brier-champions_584

From left, Manitoba skip Jeff Stoughton, third Jon Mead, second Reid Carruthers and lead Steve Gould hoist the championship trophy following Sunday night's 8-6 victory over Ontario. ((Nathan Denette/Canadian Press))

Not even an odd year or playing before the home crowd could change Glenn Howard's luck in a Brier final.

The Ontario skip surrendered four deuces to Manitoba counterpart Jeff Stoughton, who snapped a 2-2 tie with two points in the fifth end and two more in the sixth en route to a 8-6 win Sunday night in London, Ont.

Stoughton, who hadn't played since beating top seed Brad Gushue 7-6 in 11 ends Friday night, avenged a 7-4, nine-end loss to Howard in the round robin for his third Canadian men's curling championship. He also won in 1999 and 1996.

"There is nothing better than this feeling right now," Stoughton said. "We said we were going to win this thing right from the get-go. This is what we were here for and we did it.

Brier all-stars

The Ontario team dominated the Brier all-star selections.

Skip Glenn Howard was the first-team skip and his three teammates were named to the second team.

Winner Jeff Stoughton of Manitoba was the second-team skip. Teammate and third John Mead was named to the first team along with Alberta second Marc Kennedy and Alberta lead Ben Hebert.

Kennedy flew home late Saturday to be with his wife, who is due to give birth in the coming days.

— The Canadian Press

"I couldn't be prouder of my team. Just awesome."

Stoughton was in control after hitting a clutch double takeout for two points in the eighth end. Howard scored two in the ninth to make it a two-point game but Stoughton hit another double takeout in the 10th to blank the end and win it.

For their efforts, Stoughton, lead Steve Gould, second Reid Carruthers, and third John Mead take home $40,000, as does Howard and his Coldwater Curling Club rink. Stoughton will also receive $144,000 from Sport Canada over a two-year period and $40,000 from Own The Podium for training and competition expenses.

Stoughton and company earned Manitoba its 27th Brier championship in the event's 80-plus year history and will represent Canada at the world men's curling championship April 2-10 at Evraz Place in Regina. The winner clinches a berth in the 2011 Canada Cup in Cranbrook, B.C., and the 2012 World Financial Group Continental Cup in Langley, B.C.

'Rock out in Regina'

"We're going to put the Maple Leaf on our back and we're going to rock out in Regina," Stoughton said. "It's just going to be awesome."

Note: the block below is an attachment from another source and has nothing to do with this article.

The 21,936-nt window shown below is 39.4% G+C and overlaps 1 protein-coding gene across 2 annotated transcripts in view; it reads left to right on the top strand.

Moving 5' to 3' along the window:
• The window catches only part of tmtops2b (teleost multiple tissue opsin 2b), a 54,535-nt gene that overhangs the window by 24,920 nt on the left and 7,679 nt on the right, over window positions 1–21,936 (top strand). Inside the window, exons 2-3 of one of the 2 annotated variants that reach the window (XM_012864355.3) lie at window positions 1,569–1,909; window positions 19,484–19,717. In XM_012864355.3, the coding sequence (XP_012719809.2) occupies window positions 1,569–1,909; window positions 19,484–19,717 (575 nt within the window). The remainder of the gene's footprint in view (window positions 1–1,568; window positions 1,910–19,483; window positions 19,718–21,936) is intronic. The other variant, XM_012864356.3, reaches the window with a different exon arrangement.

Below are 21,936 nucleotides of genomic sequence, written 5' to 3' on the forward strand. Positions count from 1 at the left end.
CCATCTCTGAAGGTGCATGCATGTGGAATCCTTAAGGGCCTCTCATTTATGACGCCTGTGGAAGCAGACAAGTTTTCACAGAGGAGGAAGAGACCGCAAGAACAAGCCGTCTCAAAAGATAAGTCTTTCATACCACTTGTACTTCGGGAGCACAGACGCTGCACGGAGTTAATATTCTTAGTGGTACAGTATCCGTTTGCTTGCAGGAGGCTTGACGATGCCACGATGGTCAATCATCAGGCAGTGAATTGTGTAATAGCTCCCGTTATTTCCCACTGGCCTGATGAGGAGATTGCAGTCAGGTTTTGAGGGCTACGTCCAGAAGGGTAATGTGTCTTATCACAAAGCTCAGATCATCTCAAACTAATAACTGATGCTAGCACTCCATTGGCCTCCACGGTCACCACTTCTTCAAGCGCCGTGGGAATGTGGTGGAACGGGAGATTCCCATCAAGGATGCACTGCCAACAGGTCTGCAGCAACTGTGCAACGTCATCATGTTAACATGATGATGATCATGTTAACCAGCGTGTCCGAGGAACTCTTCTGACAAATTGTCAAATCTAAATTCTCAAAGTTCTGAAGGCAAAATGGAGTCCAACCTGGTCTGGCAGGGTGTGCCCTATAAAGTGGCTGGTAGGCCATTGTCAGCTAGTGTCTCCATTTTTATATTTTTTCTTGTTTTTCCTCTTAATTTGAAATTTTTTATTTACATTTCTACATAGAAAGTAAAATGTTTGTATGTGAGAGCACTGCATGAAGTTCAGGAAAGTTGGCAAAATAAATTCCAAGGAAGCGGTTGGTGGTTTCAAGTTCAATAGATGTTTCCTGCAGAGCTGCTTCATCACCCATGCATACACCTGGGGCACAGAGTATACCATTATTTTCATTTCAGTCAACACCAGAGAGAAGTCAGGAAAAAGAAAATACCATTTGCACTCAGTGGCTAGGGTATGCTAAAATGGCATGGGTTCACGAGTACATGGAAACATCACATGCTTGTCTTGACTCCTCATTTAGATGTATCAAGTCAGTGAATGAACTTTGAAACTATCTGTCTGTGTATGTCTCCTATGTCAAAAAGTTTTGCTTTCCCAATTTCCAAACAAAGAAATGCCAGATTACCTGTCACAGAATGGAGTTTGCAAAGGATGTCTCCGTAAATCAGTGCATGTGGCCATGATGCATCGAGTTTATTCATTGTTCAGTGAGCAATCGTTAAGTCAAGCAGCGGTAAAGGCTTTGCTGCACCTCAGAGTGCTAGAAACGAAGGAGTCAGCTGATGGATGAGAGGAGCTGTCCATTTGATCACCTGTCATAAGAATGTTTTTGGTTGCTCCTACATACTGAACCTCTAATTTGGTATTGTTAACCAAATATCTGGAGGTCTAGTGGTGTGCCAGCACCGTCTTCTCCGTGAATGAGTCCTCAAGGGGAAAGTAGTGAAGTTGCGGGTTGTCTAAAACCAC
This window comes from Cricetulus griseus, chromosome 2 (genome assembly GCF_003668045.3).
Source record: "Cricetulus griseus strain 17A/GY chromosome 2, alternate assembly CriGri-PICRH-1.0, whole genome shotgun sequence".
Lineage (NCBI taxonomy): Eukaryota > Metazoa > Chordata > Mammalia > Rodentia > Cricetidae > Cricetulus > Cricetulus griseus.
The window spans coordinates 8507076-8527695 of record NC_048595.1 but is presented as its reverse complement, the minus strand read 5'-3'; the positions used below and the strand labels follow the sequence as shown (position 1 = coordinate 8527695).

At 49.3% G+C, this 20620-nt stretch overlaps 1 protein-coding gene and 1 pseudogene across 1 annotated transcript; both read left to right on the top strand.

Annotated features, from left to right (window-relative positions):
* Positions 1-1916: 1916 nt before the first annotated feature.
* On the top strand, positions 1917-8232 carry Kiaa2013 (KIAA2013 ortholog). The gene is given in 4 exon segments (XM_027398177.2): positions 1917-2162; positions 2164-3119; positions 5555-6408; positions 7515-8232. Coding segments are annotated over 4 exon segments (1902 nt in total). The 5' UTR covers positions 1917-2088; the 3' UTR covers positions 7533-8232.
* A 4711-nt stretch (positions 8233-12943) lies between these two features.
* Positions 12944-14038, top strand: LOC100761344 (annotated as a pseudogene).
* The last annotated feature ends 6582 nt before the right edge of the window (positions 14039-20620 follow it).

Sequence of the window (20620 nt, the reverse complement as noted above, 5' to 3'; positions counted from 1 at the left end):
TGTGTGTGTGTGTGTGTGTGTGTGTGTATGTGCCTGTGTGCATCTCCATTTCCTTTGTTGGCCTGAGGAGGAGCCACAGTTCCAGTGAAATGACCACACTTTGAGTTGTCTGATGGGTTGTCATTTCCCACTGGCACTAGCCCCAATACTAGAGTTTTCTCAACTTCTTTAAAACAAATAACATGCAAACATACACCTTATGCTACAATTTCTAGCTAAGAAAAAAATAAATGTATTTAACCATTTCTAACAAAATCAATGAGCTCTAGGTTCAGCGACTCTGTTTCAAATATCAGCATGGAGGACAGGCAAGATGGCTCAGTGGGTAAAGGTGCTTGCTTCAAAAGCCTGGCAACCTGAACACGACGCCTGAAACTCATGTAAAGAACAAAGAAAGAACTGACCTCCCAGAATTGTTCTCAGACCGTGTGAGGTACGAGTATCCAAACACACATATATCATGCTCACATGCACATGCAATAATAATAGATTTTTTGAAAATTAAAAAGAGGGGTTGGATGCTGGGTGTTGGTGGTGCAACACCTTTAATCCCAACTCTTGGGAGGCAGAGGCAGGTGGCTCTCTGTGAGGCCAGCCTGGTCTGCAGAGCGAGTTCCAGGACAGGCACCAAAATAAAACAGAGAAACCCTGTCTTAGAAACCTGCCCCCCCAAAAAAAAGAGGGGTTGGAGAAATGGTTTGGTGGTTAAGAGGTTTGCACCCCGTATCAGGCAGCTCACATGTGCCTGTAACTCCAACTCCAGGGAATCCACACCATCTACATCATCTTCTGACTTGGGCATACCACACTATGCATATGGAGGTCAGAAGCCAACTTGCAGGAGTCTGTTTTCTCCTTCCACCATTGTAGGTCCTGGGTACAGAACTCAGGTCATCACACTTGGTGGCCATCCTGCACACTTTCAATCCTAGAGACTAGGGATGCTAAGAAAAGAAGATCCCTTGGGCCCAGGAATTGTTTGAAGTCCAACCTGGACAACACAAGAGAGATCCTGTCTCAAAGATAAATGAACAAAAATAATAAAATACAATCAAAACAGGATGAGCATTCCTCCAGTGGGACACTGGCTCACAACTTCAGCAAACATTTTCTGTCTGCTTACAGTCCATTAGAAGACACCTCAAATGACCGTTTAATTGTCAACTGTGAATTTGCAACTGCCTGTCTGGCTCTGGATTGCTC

Stoughton opened the scoring with a tap for two in the second end. Howard answered with a single in the third and stole one in the fourth to pull even. Stoughton went ahead with two in the fifth end and stole two more in the sixth before Howard replied with two points in the seventh end.

Howard felt his light draw in the sixth end was the difference.

"All of a sudden the ice got real straight," Howard, who was fourth in the round robin at 8-3, said. "I threw a really good shot there and it curled a foot and a half less than it was supposed to."

Howard becomes the third skip to drop back-to-back Brier finals after falling to Kevin Koe a year ago in Halifax. Sunday's defeat represents his seventh in Brier championships and fourth (2006, 2008, 2010) in the past six years.

"It's bloody horrible," said Howard, who last won the Brier in 2007. "I'm starting to get used to it. That's the problem.

"Kudos to Jeff. I don't think God was going to beat them today. They were unbelievable," Howard told cable sports network TSN. He gained a berth in the final with victories Saturday over 2010 Olympic gold medallist Kevin Martin of Alberta and 2006 Olympic champion Brad Gushue of Newfoundland and Labrador, who doubled Martin 10-5 in eight ends in the bronze-medal match earlier Sunday.

Stoughton shot 93 per cent in the final and 96 per cent as a team, while Howard came in at 87 per cent and 91 per cent as a team with third Richard Hart, second Brent Laing and lead Craig Savill.

For Gushue, it was his last game with third Mark Nichols, who announced before the Brier that he would take a break from competitive curling at the end of the season.

"It meant a little bit more just because Mark and I, that was our last game playing together for at least a couple years anyway," Gushue said. "So it was nice to go out on a winning note."

Gushue cemented the victory with four points in the eighth. His team earned $30,000 while Martin's team received $20,000. The fifth through 12th-place teams picked up $7,000 apiece.

The 2012 Brier will be held in Saskatoon.